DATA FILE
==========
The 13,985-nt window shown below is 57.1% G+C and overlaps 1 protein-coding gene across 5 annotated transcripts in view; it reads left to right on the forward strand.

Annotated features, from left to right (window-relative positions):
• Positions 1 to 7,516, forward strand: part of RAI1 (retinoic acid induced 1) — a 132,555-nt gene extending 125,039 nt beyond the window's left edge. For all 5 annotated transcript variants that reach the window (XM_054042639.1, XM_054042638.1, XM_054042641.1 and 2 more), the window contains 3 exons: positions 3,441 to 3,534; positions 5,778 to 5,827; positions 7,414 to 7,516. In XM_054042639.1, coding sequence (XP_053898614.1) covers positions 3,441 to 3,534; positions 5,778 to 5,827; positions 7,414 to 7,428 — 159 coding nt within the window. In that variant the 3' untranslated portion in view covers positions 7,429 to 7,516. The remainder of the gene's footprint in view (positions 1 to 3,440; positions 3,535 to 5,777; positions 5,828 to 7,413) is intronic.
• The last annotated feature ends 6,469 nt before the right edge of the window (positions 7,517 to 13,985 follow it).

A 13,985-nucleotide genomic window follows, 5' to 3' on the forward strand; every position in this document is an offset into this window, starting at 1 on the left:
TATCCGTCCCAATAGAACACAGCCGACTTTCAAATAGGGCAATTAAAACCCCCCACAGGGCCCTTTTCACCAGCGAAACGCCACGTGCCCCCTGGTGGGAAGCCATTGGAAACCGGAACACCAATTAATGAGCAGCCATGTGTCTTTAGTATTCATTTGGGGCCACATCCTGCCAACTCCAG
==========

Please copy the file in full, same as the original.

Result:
The 13,985-nt window shown below is 57.1% G+C and overlaps 1 protein-coding gene across 5 annotated transcripts in view; it reads left to right on the forward strand.

Annotated features, from left to right (window-relative positions):
• Positions 1 to 7,516, forward strand: part of RAI1 (retinoic acid induced 1) — a 132,555-nt gene extending 125,039 nt beyond the window's left edge. For all 5 annotated transcript variants that reach the window (XM_054042639.1, XM_054042638.1, XM_054042641.1 and 2 more), the window contains 3 exons: positions 3,441 to 3,534; positions 5,778 to 5,827; positions 7,414 to 7,516. In XM_054042639.1, coding sequence (XP_053898614.1) covers positions 3,441 to 3,534; positions 5,778 to 5,827; positions 7,414 to 7,428 — 159 coding nt within the window. In that variant the 3' untranslated portion in view covers positions 7,429 to 7,516. The remainder of the gene's footprint in view (positions 1 to 3,440; positions 3,535 to 5,777; positions 5,828 to 7,413) is intronic.
• The last annotated feature ends 6,469 nt before the right edge of the window (positions 7,517 to 13,985 follow it).

A 13,985-nucleotide genomic window follows, 5' to 3' on the forward strand; every position in this document is an offset into this window, starting at 1 on the left:
TATCCGTCCCAATAGAACACAGCCGACTTTCAAATAGGGCAATTAAAACCCCCCACAGGGCCCTTTTCACCAGCGAAACGCCACGTGCCCCCTGGTGGGAAGCCATTGGAAACCGGAACACCAATTAATGAGCAGCCATGTGTCTTTAGTATTCATTTGGGGCCACATCCTGCCAACTCCAG